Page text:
He later joined Stone The Crows and a very obscure band called Blue. They actually scored a minor hit, ‘Capture Your Heart’, when signed to Elton John’s Rocket label once he had departed, but previously had two albums on RSO, the first of which included the single ‘Little Jody’, an absolutely perfect, must own pop record, made even more perfect by his playing.

Later, he joined Wings, debuting on ‘Junior’s Farm’, undeniably one of their strongest singles.

I’m posting the mono single version of ‘Accidents’ here. A stereo version can be found on the cd reissue of that infamous HOLLYWOOD DREAM album, but for some reason they left off the mono. Sloppy….

The Who

Tuesday, June 8th, 2010

Listen: Happy Jack / The Who WhoHappyJack.mp3

Pull this out and give it a spin. You’re bound to say, “Man I have not heard this in ages”. Well, my guess is you’ll say that. I loved all the singles up through and including ‘Pictures Of Lily’. Then came ‘I Can See For Miles’. Something about that one, it was good but didn’t hit dead center. Was a first real understanding of my body’s reaction to music. ‘I Can See For Miles’ may have been the record that set the template for an A&R career years later: if I didn’t love it – chances were good it’d be a huge hit. Hey, as long as you know how to read the indicators, that’s all that really matters. ‘I Can See For Miles’ was in fact their only ever US Top 10. Hard to believe I know.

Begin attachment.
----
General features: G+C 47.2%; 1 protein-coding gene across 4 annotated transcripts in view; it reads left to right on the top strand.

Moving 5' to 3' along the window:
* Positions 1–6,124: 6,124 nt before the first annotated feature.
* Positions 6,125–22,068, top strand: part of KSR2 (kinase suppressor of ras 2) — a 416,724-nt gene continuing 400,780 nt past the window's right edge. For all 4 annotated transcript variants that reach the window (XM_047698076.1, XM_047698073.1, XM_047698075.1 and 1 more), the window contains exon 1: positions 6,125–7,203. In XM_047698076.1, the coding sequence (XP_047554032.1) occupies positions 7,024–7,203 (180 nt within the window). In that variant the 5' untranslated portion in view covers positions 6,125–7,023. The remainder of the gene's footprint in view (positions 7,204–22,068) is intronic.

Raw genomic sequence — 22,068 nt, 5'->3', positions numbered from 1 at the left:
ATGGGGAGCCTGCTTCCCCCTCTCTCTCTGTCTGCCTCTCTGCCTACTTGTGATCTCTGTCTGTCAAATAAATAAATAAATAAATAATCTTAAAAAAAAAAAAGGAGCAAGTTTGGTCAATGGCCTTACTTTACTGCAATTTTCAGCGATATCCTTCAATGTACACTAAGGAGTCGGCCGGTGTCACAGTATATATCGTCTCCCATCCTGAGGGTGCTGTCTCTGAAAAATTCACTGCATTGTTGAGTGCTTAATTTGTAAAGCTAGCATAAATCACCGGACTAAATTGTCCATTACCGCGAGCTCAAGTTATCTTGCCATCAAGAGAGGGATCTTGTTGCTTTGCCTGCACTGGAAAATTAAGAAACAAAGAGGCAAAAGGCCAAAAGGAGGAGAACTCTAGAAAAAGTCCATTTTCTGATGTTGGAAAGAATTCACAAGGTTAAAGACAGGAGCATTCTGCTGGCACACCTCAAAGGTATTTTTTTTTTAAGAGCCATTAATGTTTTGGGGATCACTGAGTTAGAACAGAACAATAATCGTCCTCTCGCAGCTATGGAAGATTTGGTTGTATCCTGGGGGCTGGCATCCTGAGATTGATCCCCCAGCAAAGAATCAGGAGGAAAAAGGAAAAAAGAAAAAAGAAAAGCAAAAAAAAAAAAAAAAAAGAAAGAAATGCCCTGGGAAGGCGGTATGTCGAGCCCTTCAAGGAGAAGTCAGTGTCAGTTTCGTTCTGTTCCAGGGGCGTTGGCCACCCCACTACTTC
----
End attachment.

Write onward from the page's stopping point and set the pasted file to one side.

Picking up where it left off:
Back then, The Who weren’t much different than The Small Faces or The Move when it came to US radio. You never heard them. Yeah radio was much better in the 60′s, but still fairly narrow. These bands just didn’t get national airplay – if they were lucky, regional exposure was usually the extent of it and then maybe a crossover….leads me to an interesting memory about The Who.

I and my Anglophile friends religiously bought every single by The Who. My teenage girlfriend and I missed our junior prom the night I got ‘Substitute’ it was so good – we just played it over and over and fiddled about, as someone once coined. It was the plan anyways.